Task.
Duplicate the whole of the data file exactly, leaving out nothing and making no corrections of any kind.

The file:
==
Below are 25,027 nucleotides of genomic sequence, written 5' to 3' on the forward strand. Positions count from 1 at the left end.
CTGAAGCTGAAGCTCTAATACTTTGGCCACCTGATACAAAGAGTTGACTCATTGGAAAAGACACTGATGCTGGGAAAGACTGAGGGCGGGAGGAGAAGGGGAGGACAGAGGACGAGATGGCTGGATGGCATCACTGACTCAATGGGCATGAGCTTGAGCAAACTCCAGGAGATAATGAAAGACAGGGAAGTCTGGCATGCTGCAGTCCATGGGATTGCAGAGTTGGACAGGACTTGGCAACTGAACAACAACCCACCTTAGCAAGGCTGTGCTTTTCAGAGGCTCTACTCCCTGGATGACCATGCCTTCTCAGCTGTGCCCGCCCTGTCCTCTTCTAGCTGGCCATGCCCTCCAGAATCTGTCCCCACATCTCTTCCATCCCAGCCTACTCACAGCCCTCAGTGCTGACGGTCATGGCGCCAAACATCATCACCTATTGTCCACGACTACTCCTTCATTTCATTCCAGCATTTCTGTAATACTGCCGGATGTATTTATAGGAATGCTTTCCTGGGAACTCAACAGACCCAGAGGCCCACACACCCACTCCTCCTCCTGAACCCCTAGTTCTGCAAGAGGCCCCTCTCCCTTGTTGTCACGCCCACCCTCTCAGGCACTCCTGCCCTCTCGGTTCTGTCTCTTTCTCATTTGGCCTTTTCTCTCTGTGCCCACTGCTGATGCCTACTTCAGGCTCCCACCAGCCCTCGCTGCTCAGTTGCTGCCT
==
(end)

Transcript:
Below are 25,027 nucleotides of genomic sequence, written 5' to 3' on the forward strand. Positions count from 1 at the left end.
CTGAAGCTGAAGCTCTAATACTTTGGCCACCTGATACAAAGAGTTGACTCATTGGAAAAGACACTGATGCTGGGAAAGACTGAGGGCGGGAGGAGAAGGGGAGGACAGAGGACGAGATGGCTGGATGGCATCACTGACTCAATGGGCATGAGCTTGAGCAAACTCCAGGAGATAATGAAAGACAGGGAAGTCTGGCATGCTGCAGTCCATGGGATTGCAGAGTTGGACAGGACTTGGCAACTGAACAACAACCCACCTTAGCAAGGCTGTGCTTTTCAGAGGCTCTACTCCCTGGATGACCATGCCTTCTCAGCTGTGCCCGCCCTGTCCTCTTCTAGCTGGCCATGCCCTCCAGAATCTGTCCCCACATCTCTTCCATCCCAGCCTACTCACAGCCCTCAGTGCTGACGGTCATGGCGCCAAACATCATCACCTATTGTCCACGACTACTCCTTCATTTCATTCCAGCATTTCTGTAATACTGCCGGATGTATTTATAGGAATGCTTTCCTGGGAACTCAACAGACCCAGAGGCCCACACACCCACTCCTCCTCCTGAACCCCTAGTTCTGCAAGAGGCCCCTCTCCCTTGTTGTCACGCCCACCCTCTCAGGCACTCCTGCCCTCTCGGTTCTGTCTCTTTCTCATTTGGCCTTTTCTCTCTGTGCCCACTGCTGATGCCTACTTCAGGCTCCCACCAGCCCTCGCTGCTCAGTTGCTGCCT